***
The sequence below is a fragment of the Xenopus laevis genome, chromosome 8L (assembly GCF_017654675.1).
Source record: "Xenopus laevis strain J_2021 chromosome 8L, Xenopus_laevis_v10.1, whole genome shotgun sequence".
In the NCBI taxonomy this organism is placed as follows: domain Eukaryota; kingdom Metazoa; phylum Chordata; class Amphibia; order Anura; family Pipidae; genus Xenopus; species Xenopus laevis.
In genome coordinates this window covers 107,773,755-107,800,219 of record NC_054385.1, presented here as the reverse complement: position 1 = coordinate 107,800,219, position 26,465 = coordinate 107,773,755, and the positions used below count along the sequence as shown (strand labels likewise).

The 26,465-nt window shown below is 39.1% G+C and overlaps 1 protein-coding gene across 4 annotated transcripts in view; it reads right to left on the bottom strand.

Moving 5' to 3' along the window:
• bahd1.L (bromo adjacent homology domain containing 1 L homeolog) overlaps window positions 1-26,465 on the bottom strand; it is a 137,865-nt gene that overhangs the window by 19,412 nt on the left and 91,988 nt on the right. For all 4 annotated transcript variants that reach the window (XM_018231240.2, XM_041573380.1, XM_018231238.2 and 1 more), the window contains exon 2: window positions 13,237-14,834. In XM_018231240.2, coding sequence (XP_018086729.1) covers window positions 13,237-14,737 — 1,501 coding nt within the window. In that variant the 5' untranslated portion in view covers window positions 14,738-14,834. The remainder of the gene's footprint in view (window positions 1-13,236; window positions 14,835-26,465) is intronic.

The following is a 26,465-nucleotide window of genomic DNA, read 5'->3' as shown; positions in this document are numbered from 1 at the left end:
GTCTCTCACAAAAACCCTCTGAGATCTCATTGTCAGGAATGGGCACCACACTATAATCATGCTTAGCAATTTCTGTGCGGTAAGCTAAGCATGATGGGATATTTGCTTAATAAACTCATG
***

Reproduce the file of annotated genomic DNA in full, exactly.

The sequence below is a fragment of the Xenopus laevis genome, chromosome 8L (assembly GCF_017654675.1).
Source record: "Xenopus laevis strain J_2021 chromosome 8L, Xenopus_laevis_v10.1, whole genome shotgun sequence".
In the NCBI taxonomy this organism is placed as follows: domain Eukaryota; kingdom Metazoa; phylum Chordata; class Amphibia; order Anura; family Pipidae; genus Xenopus; species Xenopus laevis.
In genome coordinates this window covers 107,773,755-107,800,219 of record NC_054385.1, presented here as the reverse complement: position 1 = coordinate 107,800,219, position 26,465 = coordinate 107,773,755, and the positions used below count along the sequence as shown (strand labels likewise).

The 26,465-nt window shown below is 39.1% G+C and overlaps 1 protein-coding gene across 4 annotated transcripts in view; it reads right to left on the bottom strand.

Moving 5' to 3' along the window:
• bahd1.L (bromo adjacent homology domain containing 1 L homeolog) overlaps window positions 1-26,465 on the bottom strand; it is a 137,865-nt gene that overhangs the window by 19,412 nt on the left and 91,988 nt on the right. For all 4 annotated transcript variants that reach the window (XM_018231240.2, XM_041573380.1, XM_018231238.2 and 1 more), the window contains exon 2: window positions 13,237-14,834. In XM_018231240.2, coding sequence (XP_018086729.1) covers window positions 13,237-14,737 — 1,501 coding nt within the window. In that variant the 5' untranslated portion in view covers window positions 14,738-14,834. The remainder of the gene's footprint in view (window positions 1-13,236; window positions 14,835-26,465) is intronic.

The following is a 26,465-nucleotide window of genomic DNA, read 5'->3' as shown; positions in this document are numbered from 1 at the left end:
GTCTCTCACAAAAACCCTCTGAGATCTCATTGTCAGGAATGGGCACCACACTATAATCATGCTTAGCAATTTCTGTGCGGTAAGCTAAGCATGATGGGATATTTGCTTAATAAACTCATG